By Jack Vaughn for PCGS ……
What do you think the cutlery was made of when Napoleon III had his prestigious guests over for food? Silver? Gold? The answer may be surprising, as they used aluminum cutlery. Guests of lesser status used mere silverware.
Aluminum is the most abundant metal in Earth’s crust (8.1%). However, it does not naturally occur in its pure metallic form. Instead, it occurs naturally in alums, a compound found in various minerals. The ancient Greeks and Romans used alums as medicine and to dye cloth. Metallic aluminum was finally discovered in 1825, although the first refining processes proved costly.
Emperor Napoleon III was born in April 1808 and died in January 1873. When he first rose to power in 1851 and had access to this ghostly light metal, he attempted to produce armor and weapons for the French Army. The idea was quickly put on the shelf once it became apparent how costly it would be. Only a few kilograms of aluminum were being produced annually at this point. Manufacturers were mainly unwilling to abandon using metals like iron, brass, or bronze. Instead, aluminum was used by the elite as jewelry, silverware, plates, etc.
The Washington Monument was officially completed on December 6, 1884, when a nine-inch, 100-ounce aluminum pyramid was placed there. This final addition was a lightning rod because of its conductive properties. It was the largest piece of aluminum known to date, being displayed at Tiffany & Co. in New York City prior to the completion of the monument.
A more practical method for refining aluminum metal was discovered in subsequent years. As a result, the price of aluminum dropped significantly, falling far beneath the price of gold and then silver.
Aluminum coins (world coinage included) bear a stigma for being cheap. They are the coins you find in the junk bin by the front door at a coin shop. However, I always ask myself: When was it struck? If it was struck before the mid-1980s, then you more than likely have a piece with a low mintage. The United States Mint struck pattern and die trial coins in aluminum. These coins are highly sought after by collectors because of their sharp, watery, gunmetal looks and extremely low mintages. The first pieces were struck in 1863 and were consistently made through 1885 – right before the price of aluminum plummeted. Check that bin by the front door next time you visit your local coin shop. You probably won’t find one of these pattern pieces, but you may find a significant coin no one else noticed.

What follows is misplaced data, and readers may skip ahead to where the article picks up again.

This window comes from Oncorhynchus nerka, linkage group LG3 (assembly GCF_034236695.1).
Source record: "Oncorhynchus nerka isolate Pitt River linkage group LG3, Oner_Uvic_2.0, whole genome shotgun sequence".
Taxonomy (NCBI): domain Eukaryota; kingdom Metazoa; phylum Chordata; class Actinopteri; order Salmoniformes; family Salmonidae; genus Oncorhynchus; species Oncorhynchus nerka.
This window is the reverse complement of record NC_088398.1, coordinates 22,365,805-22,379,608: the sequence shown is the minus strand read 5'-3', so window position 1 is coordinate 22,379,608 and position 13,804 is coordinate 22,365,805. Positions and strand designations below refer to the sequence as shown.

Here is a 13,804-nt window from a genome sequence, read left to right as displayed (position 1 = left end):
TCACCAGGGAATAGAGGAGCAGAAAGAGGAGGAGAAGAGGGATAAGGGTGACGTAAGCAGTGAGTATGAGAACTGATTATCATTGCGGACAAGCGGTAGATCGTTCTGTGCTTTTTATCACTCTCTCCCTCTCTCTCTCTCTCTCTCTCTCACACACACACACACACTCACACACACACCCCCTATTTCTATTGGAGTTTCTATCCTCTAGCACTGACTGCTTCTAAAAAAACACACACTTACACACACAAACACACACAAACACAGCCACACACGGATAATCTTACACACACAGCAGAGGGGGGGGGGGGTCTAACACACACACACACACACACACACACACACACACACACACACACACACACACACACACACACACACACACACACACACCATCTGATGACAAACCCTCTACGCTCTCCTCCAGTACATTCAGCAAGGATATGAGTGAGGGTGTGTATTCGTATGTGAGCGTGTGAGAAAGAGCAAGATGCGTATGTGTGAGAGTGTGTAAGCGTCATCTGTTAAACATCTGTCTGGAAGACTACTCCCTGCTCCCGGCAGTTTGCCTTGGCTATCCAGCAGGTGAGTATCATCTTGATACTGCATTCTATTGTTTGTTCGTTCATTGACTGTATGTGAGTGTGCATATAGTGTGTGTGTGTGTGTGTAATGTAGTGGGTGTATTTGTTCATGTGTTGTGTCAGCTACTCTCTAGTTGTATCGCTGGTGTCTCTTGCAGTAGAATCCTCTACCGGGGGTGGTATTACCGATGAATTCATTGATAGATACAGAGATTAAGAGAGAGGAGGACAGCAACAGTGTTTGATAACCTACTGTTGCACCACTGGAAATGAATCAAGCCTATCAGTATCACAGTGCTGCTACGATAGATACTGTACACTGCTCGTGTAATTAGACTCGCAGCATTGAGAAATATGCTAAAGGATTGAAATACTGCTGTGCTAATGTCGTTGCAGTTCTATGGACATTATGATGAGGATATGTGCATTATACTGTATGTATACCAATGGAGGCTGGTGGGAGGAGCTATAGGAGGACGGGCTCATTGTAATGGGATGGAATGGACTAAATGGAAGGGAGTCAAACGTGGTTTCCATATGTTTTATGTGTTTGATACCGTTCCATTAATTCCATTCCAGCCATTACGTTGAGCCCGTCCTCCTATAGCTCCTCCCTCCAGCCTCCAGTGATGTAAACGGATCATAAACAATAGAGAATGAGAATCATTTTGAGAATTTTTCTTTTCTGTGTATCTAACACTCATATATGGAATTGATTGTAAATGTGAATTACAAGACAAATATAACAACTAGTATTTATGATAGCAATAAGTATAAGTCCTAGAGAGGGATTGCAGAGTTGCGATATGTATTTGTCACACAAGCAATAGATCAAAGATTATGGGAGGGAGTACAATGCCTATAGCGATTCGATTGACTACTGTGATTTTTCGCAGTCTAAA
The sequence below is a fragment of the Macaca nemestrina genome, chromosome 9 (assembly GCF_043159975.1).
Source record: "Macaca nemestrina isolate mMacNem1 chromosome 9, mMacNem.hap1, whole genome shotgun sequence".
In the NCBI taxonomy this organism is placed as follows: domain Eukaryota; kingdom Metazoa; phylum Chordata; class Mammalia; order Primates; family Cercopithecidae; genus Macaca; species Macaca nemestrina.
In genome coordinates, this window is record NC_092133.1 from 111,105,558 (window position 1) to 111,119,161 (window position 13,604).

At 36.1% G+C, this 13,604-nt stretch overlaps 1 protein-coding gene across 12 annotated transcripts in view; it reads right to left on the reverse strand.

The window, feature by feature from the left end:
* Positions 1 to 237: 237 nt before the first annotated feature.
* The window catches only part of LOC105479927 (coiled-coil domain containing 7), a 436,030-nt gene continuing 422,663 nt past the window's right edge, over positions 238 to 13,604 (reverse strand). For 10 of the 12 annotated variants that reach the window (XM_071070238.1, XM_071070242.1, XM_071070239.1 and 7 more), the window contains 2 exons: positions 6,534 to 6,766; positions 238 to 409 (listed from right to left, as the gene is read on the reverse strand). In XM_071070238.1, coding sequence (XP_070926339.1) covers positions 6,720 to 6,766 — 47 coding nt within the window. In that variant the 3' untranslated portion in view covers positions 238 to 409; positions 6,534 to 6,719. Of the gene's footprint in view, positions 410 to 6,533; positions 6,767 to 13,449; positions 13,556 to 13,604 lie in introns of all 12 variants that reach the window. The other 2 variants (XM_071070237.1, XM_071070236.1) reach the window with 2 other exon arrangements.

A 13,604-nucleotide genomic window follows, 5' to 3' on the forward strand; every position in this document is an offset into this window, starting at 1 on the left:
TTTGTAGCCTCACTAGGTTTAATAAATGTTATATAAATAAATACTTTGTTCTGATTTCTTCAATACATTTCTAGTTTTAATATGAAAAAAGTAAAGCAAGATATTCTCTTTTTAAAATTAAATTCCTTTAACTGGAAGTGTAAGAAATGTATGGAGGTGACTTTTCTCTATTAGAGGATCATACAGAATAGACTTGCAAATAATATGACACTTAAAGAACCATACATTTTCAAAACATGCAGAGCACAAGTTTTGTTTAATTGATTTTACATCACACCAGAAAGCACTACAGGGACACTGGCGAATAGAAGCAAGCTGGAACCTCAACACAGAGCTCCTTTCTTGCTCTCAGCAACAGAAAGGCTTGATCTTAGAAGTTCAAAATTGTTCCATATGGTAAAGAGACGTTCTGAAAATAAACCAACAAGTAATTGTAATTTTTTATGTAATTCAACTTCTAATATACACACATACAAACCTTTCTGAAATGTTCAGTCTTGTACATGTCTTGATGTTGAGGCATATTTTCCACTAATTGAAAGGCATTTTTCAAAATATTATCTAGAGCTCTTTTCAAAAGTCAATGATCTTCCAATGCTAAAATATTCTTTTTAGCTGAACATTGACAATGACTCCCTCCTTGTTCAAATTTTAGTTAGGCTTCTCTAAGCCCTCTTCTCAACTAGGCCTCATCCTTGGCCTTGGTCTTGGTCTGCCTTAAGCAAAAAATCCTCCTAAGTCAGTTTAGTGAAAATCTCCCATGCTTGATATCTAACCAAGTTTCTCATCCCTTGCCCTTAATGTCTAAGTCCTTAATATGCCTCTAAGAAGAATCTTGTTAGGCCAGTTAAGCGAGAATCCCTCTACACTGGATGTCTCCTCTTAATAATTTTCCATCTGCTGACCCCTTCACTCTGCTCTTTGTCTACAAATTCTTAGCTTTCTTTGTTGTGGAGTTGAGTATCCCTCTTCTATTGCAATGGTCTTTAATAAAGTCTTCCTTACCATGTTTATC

I had always assumed that the U.S. Mint used aluminum for patterns and die trials because it was a soft, cheap metal. It would not deteriorate the dies quickly at all and would certainly be more practical than using it for what would have been unreliable helmets! More importantly, these coins would look nice and presentable. But, knowing what I know now about the historical values of aluminum, I view the process differently. The U.S. Mint did not view making patterns and die trials as a chore. They were producing the strongest currency in the world and wanted their pieces struck in the finest metal available. They were proud.
So, the next time you hold an aluminum coin from that era, know that, in a way, you are holding a coin more valuable than gold.
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I have a dime is really really lite and it’s aluminum
I have 2 1944 pennies. What do I look for to make them more valuable?
Short of professional conservation, most attempts to “improve” a coin will usually result in _reducing_ its value rather than increasing it.
In any case they’re only worth a few cents each unless they’re in pristine condition. Over two billion cents were minted in 1944; they’re not rare even 80 years later. However they DO make interesting conversation pieces: 1944 and 1945 cents were made from recycled ammunition cases and are called “shell-case cents”. You could simply keep them as mementos of a time when even the lowly penny went to war.